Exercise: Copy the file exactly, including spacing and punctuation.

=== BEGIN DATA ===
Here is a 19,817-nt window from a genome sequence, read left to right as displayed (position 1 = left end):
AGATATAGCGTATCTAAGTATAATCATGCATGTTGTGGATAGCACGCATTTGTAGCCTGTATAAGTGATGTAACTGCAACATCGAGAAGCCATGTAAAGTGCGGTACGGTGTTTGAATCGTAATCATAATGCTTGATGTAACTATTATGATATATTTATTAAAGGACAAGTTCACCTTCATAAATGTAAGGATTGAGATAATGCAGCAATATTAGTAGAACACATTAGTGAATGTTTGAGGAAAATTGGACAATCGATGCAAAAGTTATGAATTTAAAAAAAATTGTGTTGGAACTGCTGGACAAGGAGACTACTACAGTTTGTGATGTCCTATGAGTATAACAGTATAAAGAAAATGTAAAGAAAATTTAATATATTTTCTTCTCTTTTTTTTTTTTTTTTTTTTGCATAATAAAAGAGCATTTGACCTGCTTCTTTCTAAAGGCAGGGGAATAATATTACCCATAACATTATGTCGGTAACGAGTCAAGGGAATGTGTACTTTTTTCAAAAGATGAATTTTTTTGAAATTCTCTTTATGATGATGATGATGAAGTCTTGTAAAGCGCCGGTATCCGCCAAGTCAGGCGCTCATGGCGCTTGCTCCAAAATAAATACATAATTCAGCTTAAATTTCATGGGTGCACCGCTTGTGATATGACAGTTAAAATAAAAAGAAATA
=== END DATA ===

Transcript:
Here is a 19,817-nt window from a genome sequence, read left to right as displayed (position 1 = left end):
AGATATAGCGTATCTAAGTATAATCATGCATGTTGTGGATAGCACGCATTTGTAGCCTGTATAAGTGATGTAACTGCAACATCGAGAAGCCATGTAAAGTGCGGTACGGTGTTTGAATCGTAATCATAATGCTTGATGTAACTATTATGATATATTTATTAAAGGACAAGTTCACCTTCATAAATGTAAGGATTGAGATAATGCAGCAATATTAGTAGAACACATTAGTGAATGTTTGAGGAAAATTGGACAATCGATGCAAAAGTTATGAATTTAAAAAAAATTGTGTTGGAACTGCTGGACAAGGAGACTACTACAGTTTGTGATGTCCTATGAGTATAACAGTATAAAGAAAATGTAAAGAAAATTTAATATATTTTCTTCTCTTTTTTTTTTTTTTTTTTTTGCATAATAAAAGAGCATTTGACCTGCTTCTTTCTAAAGGCAGGGGAATAATATTACCCATAACATTATGTCGGTAACGAGTCAAGGGAATGTGTACTTTTTTCAAAAGATGAATTTTTTTGAAATTCTCTTTATGATGATGATGATGAAGTCTTGTAAAGCGCCGGTATCCGCCAAGTCAGGCGCTCATGGCGCTTGCTCCAAAATAAATACATAATTCAGCTTAAATTTCATGGGTGCACCGCTTGTGATATGACAGTTAAAATAAAAAGAAATA